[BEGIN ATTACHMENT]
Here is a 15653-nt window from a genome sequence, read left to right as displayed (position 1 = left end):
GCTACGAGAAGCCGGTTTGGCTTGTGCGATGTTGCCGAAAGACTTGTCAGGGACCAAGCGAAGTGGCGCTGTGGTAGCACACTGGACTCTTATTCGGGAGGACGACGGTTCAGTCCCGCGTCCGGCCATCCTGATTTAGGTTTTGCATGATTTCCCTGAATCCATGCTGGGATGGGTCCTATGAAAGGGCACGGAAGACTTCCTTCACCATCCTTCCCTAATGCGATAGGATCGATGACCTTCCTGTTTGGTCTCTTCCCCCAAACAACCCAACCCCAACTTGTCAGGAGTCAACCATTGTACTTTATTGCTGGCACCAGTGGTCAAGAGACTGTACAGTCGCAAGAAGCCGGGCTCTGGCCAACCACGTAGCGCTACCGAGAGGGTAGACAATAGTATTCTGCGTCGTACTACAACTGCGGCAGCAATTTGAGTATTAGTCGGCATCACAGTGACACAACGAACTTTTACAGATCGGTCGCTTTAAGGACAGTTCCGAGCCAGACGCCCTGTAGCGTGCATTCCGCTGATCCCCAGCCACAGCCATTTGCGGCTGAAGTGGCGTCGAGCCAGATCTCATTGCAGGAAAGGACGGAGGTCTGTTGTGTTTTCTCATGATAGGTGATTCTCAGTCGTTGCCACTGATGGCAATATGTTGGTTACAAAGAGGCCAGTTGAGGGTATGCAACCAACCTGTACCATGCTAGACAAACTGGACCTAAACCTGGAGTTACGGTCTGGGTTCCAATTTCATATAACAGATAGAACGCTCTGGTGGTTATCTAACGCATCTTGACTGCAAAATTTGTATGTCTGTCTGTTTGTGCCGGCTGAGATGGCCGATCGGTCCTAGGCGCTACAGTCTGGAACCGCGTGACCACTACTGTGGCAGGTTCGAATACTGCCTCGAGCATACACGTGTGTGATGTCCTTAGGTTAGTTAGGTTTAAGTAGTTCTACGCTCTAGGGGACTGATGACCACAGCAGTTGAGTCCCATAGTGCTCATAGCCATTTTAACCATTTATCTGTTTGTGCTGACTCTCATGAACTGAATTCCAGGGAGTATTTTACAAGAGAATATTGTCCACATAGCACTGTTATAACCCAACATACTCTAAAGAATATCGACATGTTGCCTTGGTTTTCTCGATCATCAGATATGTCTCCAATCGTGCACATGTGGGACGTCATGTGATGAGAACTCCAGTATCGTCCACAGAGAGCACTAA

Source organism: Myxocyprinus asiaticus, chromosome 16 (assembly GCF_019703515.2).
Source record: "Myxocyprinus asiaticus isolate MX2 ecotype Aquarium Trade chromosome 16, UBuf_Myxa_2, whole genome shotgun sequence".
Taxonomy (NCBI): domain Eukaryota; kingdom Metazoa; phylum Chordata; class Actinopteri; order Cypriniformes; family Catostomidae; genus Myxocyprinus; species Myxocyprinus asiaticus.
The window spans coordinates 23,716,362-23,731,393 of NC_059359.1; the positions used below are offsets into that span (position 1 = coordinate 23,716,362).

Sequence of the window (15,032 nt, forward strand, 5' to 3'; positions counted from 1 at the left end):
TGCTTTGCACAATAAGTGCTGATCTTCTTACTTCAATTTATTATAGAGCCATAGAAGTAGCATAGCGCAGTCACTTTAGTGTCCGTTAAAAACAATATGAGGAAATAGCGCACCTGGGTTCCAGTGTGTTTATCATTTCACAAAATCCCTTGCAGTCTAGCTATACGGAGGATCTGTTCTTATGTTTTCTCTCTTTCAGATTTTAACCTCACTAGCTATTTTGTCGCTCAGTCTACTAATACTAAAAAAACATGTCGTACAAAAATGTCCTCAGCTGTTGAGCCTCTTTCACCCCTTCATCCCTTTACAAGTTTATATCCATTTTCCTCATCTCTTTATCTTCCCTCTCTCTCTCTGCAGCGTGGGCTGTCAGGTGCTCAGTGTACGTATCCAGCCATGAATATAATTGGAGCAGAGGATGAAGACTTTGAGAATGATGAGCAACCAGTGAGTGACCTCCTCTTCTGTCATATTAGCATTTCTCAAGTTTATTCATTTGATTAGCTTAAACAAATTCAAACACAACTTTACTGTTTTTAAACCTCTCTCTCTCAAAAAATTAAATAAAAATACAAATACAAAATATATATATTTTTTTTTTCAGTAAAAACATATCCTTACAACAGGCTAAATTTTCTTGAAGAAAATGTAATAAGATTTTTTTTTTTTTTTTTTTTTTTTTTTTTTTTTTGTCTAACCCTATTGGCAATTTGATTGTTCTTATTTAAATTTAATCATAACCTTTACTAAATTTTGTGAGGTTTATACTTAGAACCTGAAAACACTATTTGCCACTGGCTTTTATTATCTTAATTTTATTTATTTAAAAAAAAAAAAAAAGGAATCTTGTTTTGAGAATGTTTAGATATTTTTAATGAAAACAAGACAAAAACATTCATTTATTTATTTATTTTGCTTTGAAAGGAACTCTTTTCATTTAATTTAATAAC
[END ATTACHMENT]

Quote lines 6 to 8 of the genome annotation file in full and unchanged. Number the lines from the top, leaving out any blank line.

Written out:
The window spans coordinates 23,716,362-23,731,393 of NC_059359.1; the positions used below are offsets into that span (position 1 = coordinate 23,716,362).

Sequence of the window (15,032 nt, forward strand, 5' to 3'; positions counted from 1 at the left end):
TGCTTTGCACAATAAGTGCTGATCTTCTTACTTCAATTTATTATAGAGCCATAGAAGTAGCATAGCGCAGTCACTTTAGTGTCCGTTAAAAACAATATGAGGAAATAGCGCACCTGGGTTCCAGTGTGTTTATCATTTCACAAAATCCCTTGCAGTCTAGCTATACGGAGGATCTGTTCTTATGTTTTCTCTCTTTCAGATTTTAACCTCACTAGCTATTTTGTCGCTCAGTCTACTAATACTAAAAAAACATGTCGTACAAAAATGTCCTCAGCTGTTGAGCCTCTTTCACCCCTTCATCCCTTTACAAGTTTATATCCATTTTCCTCATCTCTTTATCTTCCCTCTCTCTCTCTGCAGCGTGGGCTGTCAGGTGCTCAGTGTACGTATCCAGCCATGAATATAATTGGAGCAGAGGATGAAGACTTTGAGAATGATGAGCAACCAGTGAGTGACCTCCTCTTCTGTCATATTAGCATTTCTCAAGTTTATTCATTTGATTAGCTTAAACAAATTCAAACACAACTTTACTGTTTTTAAACCTCTCTCTCTCAAAAAATTAAATAAAAATACAAATACAAAATATATATATTTTTTTTTTCAGTAAAAACATATCCTTACAACAGGCTAAATTTTCTTGAAGAAAATGTAATAAGATTTTTTTTTTTTTTTTTTTTTTTTTTTTTTTTTTGTCTAACCCTATTGGCAATTTGATTGTTCTTATTTAAATTTAATCATAACCTTTACTAAATTTTGTGAGGTTTATACTTAGAACCTGAAAACACTATTTGCCACTGGCTTTTATTATCTTAATTTTATTTATTTAAAAAAAAAAAAAAAGGAATCTTGTTTTGAGAATGTTTAGATATTTTTAATGAAAACAAGACAAAAACATTCATTTATTTATTTATTTTGCTTTGAAAGGAACTCTTTTCATTTAATTTAATAAC